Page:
By RICHARD W. STEVENSON
WASHINGTON -- Fearful of being swept up in the financial turmoil
that has devastated Asia and Russia, officials from nine Latin
American nations said Thursday that their economies were
basically sound and should not be penalized indiscriminately by panicky
the start of a two-day meeting with the International Monetary
Fund, the officials said that they were not seeking any international financial
help, and that they were taking the difficult steps needed to weather a
storm that is threatening to batter much of the world.
is doing its homework," the Finance Minister of Mexico,
José Ángel Gurria, said. "Markets are certainly overreacting and not
discriminating at all. Everyone is thrown in the same basket."
The Clinton Administration
praised the progress of many Latin American
countries. Treasury Secretary Robert E. Rubin, arriving for the meeting,
said that what transpires in the region was profoundly important to the
United States and that many Latin governments had "accomplished a great
little heed to those messages. Financial markets across Latin
America fell sharply Thursday, one day after Colombia devalued its
currency. Moody's Investors Service, the credit-rating agency, downgraded
its rating of Brazil's foreign-currency debt, setting off an 8.6 percent decline
in the main stock-market index there.
The worries about
Latin America are growing as Rubin prepared to meet
on Friday in San Francisco with Finance Minister Kiichi Miyazawa of
Japan. Rubin is expected to keep the pressure on Japan to strengthen its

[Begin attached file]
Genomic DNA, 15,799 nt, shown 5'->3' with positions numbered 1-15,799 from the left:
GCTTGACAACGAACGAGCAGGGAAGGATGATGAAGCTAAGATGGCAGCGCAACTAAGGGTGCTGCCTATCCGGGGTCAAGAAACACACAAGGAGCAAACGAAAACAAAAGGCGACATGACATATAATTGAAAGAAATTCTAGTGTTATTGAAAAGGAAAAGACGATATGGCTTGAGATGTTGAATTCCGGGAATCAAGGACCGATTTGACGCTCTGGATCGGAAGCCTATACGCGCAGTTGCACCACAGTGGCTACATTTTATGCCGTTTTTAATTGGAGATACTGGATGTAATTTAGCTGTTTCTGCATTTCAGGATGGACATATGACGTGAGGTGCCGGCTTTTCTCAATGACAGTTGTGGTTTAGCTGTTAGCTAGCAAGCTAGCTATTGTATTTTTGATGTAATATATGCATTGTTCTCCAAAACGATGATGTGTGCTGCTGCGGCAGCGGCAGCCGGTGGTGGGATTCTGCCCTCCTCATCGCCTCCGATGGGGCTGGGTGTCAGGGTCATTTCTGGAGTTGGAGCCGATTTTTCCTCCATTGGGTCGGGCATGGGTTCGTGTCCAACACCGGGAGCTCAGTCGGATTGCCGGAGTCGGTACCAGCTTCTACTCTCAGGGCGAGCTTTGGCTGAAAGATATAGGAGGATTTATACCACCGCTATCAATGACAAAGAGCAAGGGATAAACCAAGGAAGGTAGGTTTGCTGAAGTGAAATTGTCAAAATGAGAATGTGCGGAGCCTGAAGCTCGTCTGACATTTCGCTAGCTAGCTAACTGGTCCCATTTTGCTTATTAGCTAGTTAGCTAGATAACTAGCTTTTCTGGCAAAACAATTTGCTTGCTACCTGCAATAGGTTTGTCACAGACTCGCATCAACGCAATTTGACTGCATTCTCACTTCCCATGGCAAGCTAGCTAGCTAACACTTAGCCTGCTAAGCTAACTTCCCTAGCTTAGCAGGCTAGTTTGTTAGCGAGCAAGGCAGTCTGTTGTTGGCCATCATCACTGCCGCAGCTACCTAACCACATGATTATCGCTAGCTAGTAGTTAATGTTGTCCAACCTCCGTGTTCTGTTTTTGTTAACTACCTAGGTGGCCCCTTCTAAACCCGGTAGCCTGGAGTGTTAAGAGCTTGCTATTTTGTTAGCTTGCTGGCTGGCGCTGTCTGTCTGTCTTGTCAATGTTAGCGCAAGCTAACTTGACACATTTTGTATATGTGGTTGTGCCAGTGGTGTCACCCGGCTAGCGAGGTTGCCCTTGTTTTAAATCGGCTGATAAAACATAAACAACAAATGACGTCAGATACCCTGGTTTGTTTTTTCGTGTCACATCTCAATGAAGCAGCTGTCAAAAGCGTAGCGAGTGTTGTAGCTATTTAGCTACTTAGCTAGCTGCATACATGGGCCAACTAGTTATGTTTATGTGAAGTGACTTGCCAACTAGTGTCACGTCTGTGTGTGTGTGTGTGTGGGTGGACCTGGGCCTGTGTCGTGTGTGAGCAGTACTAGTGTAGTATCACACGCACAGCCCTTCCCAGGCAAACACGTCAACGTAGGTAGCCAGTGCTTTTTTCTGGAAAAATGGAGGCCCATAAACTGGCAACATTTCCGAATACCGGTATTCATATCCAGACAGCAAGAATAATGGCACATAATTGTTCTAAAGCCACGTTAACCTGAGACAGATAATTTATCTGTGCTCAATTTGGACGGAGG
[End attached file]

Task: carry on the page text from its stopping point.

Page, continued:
banking system and do more to pull its economy out of the doldrums and
help the rest of Asia.
To the degree
that the global financial unrest spreads through Latin
America, it will only increase the risks to the American economy and to
investors on Wall Street, where there is wide concern that corporate
earnings will suffer as growth slows or evaporates in Brazil, Mexico,
Argentina and other big markets.
the combination of Latin America's checkered economic
history and the current turmoil in global markets all but assured that the
region was in for a bumpy ride at a time when investors are looking for the
safest places to put their money.
"This is a region
with high external debt numbers and a history of default in
a world that's currently experiencing a flight to quality," Phil Suttle, an
international economist at J.P. Morgan in New York, said. "In that
situation it's a tough world for Latin America."
Argentina, Brazil, Chile, Colombia, Ecuador, Peru, Uruguay
and Venezuela attended the meeting, along with Rubin and Finance
Minister Paul Martin of Canada.
said the fund's unstated agenda might have been to warn the
Latin nations not to expect much help if they ran into trouble, because the
I.M.F. has been warning for months that it is running short of money to
finance further bailouts.
But I.M.F. officials
said they would make clear to the Latin nations that
money would be there to support countries that took the necessary difficult
steps to whip their economies and financial systems into shape.